In a while I saw a tremendous growing shape of smoke in the air with a round top and it seemed to me as if a neutron bomb was hit into our city. I remembered that I was with Ashjan so I looked for her and found her laying on the ground like an embryo.  She was trembling of fear. When I stretched my hand to help her to stand up, she screamed at me. I noticed as if the horror of the whole city were settled in her beautiful wide eyes. “Don’t touch me,” she said, “Get lost away from me, the killer of women!” she added.

I was frozen in my spot because of her hateful reaction and felt very guilty as if I were the main culprit of all the dead people. I said to myself, “It is good that I didn’t ask her for her telephone number, otherwise she would have been amongst the dead victims.”

Out of the blue appeared that stupid Abdussameie sending at me victorious cunning glances. Without taking any permission he inserted his hand under her armpit and lifted her and leaning to him and thanking God, she went back with him to the building.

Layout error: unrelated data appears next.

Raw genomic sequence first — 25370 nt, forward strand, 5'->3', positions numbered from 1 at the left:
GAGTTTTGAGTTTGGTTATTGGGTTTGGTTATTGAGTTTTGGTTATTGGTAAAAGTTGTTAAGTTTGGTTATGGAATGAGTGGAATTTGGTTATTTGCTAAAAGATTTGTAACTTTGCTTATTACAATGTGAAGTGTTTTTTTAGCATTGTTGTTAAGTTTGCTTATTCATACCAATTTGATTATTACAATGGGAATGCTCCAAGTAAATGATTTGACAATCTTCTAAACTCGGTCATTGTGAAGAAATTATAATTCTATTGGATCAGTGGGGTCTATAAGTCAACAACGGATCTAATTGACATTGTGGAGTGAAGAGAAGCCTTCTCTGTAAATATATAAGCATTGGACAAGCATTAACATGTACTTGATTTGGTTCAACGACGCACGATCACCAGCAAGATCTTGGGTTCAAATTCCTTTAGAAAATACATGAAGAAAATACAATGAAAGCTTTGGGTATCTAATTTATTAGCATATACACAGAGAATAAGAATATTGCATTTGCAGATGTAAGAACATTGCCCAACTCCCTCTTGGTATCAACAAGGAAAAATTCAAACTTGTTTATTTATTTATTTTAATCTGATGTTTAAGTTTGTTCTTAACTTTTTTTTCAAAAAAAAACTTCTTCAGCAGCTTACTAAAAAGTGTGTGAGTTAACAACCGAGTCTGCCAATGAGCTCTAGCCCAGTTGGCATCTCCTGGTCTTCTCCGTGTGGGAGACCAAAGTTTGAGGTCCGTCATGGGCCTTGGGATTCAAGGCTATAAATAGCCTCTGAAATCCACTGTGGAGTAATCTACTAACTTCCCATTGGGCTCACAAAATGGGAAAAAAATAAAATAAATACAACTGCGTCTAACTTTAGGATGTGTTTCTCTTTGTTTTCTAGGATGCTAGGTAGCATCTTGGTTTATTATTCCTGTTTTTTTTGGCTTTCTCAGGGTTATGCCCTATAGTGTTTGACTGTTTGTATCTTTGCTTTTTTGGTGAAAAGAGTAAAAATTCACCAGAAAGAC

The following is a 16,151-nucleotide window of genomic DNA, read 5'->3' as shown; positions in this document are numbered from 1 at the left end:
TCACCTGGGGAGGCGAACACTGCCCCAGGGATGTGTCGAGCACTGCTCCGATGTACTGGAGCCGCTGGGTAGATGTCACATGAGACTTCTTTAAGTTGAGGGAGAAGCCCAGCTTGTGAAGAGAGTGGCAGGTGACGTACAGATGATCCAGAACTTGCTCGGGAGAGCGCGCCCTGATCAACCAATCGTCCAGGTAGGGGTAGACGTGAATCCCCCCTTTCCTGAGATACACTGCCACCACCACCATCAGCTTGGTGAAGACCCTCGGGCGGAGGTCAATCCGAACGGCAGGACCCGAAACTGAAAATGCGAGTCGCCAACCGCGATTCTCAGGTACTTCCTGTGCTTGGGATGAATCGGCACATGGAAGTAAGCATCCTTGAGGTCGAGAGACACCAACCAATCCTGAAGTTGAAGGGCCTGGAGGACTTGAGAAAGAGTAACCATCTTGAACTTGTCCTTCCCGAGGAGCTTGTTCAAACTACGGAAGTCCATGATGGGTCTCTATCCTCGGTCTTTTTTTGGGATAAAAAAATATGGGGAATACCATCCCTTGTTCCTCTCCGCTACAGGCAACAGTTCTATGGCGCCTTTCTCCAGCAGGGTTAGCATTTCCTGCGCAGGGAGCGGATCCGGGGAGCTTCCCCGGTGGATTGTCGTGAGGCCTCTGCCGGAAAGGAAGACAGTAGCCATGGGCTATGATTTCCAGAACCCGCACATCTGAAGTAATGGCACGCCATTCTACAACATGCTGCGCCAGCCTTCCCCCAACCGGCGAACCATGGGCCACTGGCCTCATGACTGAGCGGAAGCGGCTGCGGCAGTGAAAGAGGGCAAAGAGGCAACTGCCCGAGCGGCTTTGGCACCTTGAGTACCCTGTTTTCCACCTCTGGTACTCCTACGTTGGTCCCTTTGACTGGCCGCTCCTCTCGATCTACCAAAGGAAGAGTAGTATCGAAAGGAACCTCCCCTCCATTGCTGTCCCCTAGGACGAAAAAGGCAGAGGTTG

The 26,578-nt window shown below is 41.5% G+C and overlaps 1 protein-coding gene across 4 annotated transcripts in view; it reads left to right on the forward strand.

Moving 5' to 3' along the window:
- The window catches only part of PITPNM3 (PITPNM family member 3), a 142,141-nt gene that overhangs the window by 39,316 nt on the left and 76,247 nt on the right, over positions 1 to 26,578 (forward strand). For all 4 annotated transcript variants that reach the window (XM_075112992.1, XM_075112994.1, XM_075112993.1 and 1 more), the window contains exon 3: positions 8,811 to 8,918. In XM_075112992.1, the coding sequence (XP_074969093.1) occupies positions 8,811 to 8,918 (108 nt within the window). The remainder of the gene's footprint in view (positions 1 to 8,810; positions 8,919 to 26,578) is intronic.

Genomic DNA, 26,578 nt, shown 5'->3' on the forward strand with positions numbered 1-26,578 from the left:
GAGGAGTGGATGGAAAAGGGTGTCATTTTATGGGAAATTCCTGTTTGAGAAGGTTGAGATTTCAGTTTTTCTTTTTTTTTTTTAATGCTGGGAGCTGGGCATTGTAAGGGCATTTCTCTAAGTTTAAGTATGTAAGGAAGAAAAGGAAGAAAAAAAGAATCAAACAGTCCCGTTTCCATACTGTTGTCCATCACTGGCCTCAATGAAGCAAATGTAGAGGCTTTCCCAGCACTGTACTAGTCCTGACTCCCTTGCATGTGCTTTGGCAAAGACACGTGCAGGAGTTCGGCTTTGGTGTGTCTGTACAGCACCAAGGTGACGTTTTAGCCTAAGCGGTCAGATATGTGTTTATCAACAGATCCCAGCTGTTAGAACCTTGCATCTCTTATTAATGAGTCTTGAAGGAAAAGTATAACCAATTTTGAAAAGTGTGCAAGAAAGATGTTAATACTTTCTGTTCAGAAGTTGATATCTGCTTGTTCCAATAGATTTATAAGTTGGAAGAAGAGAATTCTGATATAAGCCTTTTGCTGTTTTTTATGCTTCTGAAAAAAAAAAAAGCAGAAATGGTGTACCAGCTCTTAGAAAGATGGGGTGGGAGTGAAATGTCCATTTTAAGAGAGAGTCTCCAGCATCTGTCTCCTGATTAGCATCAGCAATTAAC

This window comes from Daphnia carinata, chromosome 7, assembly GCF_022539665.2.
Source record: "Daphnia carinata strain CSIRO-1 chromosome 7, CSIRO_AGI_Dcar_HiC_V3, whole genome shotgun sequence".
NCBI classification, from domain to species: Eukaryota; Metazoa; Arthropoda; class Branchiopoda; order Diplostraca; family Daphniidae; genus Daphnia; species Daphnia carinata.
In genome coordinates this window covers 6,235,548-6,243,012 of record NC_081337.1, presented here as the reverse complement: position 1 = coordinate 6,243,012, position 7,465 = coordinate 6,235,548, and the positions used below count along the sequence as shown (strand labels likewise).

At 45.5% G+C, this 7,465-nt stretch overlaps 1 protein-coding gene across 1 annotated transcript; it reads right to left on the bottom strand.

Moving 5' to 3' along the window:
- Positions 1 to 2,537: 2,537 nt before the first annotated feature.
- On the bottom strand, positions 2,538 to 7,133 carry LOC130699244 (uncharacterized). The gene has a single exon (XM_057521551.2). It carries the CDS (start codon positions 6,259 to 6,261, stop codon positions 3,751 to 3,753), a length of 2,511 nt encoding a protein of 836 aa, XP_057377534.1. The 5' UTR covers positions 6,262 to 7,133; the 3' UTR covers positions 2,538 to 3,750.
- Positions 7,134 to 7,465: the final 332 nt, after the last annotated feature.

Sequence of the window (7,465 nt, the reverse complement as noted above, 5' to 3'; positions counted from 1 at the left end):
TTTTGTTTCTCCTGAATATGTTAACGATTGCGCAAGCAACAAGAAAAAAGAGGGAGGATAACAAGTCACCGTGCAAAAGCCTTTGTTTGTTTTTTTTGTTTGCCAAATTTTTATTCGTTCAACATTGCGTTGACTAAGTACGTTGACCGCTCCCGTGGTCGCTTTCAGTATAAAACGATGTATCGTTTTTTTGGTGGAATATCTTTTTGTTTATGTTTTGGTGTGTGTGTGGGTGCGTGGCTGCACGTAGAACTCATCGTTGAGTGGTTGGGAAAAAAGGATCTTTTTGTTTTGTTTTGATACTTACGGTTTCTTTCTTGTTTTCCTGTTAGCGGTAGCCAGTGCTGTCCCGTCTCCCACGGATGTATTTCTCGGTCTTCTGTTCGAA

I left the factory and went wandering aimlessly in the streets feeling the whole word has sunk in darkness and believing that I was the most ominous person of all women in the world.

I returned to my room carrying my depression pain. After I finished my canned food, I slept very soundly. In midnight I woke up and turned the T.V on. I knew that the exploded bomb in Attan had shaken the whole city but killed only 84 people and wounded 800. “Then the event did not deserve all that fuss about,” I talked to myself. “Either they should annihilate all of us or they had better spare their time, effort and money.”

But, without knowing why, I suddenly burst weeping in a way I had not used to all my life long.